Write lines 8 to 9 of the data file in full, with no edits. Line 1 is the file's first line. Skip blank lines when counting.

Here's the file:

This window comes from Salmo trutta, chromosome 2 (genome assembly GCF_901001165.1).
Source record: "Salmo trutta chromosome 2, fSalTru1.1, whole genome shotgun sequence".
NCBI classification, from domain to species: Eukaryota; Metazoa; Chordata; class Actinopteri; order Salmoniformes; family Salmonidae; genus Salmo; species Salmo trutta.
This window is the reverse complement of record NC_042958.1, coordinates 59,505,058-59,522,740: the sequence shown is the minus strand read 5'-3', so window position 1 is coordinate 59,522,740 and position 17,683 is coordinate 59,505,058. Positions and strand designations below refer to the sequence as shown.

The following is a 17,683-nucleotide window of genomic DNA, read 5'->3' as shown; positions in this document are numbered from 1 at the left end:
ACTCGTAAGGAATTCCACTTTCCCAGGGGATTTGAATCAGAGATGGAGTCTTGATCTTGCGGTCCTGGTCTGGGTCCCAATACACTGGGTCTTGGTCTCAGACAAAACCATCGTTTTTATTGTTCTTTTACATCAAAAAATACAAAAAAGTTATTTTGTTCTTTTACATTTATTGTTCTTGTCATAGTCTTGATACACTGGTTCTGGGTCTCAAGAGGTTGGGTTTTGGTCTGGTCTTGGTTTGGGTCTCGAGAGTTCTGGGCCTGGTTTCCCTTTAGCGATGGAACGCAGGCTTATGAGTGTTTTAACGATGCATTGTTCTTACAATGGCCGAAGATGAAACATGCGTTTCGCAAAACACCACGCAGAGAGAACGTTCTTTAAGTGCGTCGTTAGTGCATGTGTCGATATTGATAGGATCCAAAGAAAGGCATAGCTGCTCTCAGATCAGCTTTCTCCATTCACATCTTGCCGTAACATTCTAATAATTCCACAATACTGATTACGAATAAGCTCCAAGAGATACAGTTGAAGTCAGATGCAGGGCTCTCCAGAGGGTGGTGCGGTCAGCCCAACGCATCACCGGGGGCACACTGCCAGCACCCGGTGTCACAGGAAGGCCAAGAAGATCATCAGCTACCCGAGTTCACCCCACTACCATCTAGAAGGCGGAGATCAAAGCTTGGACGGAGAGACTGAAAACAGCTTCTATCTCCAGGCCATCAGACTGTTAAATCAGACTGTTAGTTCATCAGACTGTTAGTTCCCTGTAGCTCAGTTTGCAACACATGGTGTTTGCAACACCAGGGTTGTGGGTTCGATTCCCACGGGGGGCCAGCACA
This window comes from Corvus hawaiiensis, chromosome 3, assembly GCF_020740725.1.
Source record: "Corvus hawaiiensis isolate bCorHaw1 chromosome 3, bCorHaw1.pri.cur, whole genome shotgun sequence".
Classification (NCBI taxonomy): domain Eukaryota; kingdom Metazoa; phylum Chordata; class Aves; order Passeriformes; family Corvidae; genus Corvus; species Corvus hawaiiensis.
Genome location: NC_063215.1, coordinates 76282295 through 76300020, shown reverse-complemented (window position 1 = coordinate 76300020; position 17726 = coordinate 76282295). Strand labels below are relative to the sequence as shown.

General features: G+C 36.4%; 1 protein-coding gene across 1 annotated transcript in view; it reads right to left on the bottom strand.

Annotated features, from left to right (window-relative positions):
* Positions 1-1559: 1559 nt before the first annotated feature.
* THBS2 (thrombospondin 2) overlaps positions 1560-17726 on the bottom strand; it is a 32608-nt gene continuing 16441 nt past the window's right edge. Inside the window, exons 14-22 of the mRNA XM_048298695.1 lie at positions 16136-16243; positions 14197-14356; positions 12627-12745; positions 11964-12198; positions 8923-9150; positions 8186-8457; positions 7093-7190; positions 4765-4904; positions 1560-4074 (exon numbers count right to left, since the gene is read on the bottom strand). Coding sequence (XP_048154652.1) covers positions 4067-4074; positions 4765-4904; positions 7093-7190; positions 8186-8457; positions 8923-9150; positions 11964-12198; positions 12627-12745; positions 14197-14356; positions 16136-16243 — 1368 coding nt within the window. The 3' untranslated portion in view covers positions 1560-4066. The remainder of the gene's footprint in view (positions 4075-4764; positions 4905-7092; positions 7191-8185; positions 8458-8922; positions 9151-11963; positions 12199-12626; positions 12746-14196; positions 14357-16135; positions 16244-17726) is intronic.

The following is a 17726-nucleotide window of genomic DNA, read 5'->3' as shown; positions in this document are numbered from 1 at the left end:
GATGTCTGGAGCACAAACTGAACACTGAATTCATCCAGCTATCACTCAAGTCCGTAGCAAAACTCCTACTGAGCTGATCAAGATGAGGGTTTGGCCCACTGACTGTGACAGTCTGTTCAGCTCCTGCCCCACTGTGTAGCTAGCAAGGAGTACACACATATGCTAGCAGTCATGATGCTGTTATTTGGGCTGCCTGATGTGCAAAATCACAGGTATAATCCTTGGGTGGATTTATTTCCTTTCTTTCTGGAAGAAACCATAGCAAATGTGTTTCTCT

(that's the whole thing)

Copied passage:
Source record: "Corvus hawaiiensis isolate bCorHaw1 chromosome 3, bCorHaw1.pri.cur, whole genome shotgun sequence".
Classification (NCBI taxonomy): domain Eukaryota; kingdom Metazoa; phylum Chordata; class Aves; order Passeriformes; family Corvidae; genus Corvus; species Corvus hawaiiensis.